Now a second and more specific example of such episcopal/clerical gnostic overreach — the ongoing effort by many bishops to micro-manage the way the baptized worship, always of course in the name of fidelity and good order. Episcopal control of priests and of the liturgy has, of course, a complicated history. And much of that history has involved needed reforms to wrest control from the corrupting influence of money and political authority – whether by medieval princes or Communist bureaucrats. It’s also clear that Vatican II called for further development in the relationship between clerics and laity, and between the local episcopates and the Vatican – something largely stalled by John Paul and only now again called for in very preliminary ways by Francis. Yet many episcopal-clerical Gnostics still believe (sincerely one suspects) that they alone are really “in the know” when it comes to liturgical forms and practices.

To my mind, the most obvious national example of such Gnostic over-reach remains the closed-door cabal some years back to “restore more authentic language” in the mass even though that meant opposing liturgical language agreed upon by all their predecessor bishops in the English-speaking world. I remain amazed that the people in the pews went along with this – probably because their pastors urged acceptance to avoid a public dispute with these “orthodox” hierarchs. (Which itself is a good example of the attitudes and collaborations of clericalism which have led to such scandal in the matter of sexual abuse.)

The most obvious international example of Gnostic over-reach (and yes, I am accusing him of heresy, however non-culpable) was John Paul’s fatuous (and totally ineffective) proclamation not only that women could never be priests but that all discussion of the matter must be banned. As if. But he clearly thought he knew.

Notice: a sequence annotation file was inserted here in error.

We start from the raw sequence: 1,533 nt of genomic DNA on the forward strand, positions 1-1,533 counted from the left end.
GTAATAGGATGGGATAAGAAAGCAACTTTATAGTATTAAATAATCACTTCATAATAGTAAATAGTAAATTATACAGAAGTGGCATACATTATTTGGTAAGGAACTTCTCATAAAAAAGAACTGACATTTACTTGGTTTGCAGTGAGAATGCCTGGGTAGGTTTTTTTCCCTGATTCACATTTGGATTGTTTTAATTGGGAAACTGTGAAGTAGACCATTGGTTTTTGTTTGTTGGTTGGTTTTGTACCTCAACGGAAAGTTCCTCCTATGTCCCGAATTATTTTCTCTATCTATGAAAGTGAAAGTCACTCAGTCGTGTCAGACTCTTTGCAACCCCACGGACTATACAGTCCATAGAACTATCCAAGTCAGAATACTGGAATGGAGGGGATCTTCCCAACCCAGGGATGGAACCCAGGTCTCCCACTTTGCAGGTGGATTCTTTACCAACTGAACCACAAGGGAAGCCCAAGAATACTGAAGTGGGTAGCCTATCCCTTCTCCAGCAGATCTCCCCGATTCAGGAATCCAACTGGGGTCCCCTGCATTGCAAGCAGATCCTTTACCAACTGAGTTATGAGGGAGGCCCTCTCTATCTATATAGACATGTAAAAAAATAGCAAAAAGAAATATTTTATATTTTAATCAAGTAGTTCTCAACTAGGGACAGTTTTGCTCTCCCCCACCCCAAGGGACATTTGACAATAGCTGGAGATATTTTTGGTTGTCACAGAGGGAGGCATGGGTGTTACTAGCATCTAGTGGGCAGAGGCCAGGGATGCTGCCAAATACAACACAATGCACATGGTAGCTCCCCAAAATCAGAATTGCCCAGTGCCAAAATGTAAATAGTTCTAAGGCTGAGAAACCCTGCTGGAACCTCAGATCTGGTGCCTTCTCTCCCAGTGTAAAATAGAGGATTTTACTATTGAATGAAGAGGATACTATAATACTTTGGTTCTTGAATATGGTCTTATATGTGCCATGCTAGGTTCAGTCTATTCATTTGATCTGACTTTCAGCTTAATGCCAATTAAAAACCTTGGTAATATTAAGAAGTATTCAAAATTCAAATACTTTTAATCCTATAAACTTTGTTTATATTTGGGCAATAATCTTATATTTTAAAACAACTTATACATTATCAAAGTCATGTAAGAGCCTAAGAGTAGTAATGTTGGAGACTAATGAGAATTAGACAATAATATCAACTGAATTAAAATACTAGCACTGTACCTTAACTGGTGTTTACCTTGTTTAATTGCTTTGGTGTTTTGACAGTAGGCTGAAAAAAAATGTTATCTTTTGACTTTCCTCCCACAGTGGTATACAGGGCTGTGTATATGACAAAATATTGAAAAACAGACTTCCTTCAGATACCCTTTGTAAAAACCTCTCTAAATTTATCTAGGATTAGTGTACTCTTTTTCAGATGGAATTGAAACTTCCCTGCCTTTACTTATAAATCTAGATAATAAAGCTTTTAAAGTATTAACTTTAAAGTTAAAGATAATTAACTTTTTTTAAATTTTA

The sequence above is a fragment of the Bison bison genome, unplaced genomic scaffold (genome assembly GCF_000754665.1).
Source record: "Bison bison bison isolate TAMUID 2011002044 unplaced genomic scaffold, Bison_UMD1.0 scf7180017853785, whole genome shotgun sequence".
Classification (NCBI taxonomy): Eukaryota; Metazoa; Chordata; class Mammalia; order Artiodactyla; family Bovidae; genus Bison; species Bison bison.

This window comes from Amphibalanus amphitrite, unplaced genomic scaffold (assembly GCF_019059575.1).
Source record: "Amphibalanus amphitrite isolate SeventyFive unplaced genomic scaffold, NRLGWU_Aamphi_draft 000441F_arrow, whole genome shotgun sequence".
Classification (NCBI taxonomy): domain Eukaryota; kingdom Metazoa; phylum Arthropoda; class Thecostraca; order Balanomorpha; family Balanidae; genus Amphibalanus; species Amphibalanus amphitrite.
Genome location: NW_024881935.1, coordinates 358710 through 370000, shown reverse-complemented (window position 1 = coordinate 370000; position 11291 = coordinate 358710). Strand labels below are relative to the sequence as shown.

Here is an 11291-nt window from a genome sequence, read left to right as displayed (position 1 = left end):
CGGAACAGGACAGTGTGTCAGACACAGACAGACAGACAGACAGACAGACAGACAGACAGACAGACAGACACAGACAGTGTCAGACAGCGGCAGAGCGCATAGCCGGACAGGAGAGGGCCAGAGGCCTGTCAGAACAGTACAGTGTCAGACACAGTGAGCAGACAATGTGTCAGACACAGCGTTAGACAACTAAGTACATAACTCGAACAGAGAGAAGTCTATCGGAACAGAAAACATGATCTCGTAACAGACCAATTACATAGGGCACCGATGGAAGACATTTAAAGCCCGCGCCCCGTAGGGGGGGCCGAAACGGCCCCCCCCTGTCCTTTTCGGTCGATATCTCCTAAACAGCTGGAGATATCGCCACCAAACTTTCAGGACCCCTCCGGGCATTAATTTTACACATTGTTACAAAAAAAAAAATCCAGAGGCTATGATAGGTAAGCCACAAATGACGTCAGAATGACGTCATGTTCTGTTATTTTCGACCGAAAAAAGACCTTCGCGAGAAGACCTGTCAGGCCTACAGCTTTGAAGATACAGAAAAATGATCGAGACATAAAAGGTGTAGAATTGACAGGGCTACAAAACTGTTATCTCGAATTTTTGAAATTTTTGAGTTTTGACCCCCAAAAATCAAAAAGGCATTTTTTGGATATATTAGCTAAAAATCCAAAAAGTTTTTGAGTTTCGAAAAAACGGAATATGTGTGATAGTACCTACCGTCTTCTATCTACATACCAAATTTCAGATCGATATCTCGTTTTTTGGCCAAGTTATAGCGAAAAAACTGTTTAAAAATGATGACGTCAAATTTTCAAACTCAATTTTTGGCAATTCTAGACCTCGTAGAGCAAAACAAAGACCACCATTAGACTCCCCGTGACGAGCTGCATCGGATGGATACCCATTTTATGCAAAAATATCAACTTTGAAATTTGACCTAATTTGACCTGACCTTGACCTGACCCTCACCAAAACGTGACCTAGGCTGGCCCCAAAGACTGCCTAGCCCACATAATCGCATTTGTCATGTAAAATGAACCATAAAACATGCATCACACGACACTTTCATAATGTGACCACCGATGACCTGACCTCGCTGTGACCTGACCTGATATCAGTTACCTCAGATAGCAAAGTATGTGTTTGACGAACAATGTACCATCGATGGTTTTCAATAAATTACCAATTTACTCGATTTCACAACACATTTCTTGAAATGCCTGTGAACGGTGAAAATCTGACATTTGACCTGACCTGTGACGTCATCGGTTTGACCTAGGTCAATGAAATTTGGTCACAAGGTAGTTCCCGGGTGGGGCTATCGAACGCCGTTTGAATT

But let me cite a recent local example of clericalist efforts to control people’s prayer at mass.  When I am in Denver, I typically go to Sunday mass at a church which for years, and with the pastor’s encouragement, has developed a strong tradition of congregational participation. Before the consecration, for example, the pastor would invite those who wished to come forward around the altar. Typically half the congregation would do so, the others happily remaining in the pews, mostly standing, most joining hands during the Our Father, and all returning to their seats for the Kiss of Peace and for orderly procession to receive Communion. This church’s practice was very reverent and communal and, as I said, a matter of long-standing practice or, dare I say it, of serious tradition.

Until, that is, the recent appointment of an absent pastor and of a Sunday presider whose heavily accented English is virtually unintelligible, and then the even more recent reception of a letter from the diocesan bureaucracy which has mandated that the congregation remain in their pews and kneel from the consecration through communion. Why? So that this parish follow canonical rules as a sign of the unity of the diocesan church. Duh? How about support for immigrants as a sign of unity among local parishes?

As far as I can tell, this recent mandate is all about control. It is, as I see it, a clear violation of the church’s teaching at Vatican II about lay participation in the Liturgy. But these Gnostics know best. They have never (in my opinion) taken the Council seriously and now see themselves as “chosen” to correct what their inner circle considers all forms of “post-conciliar excesses.”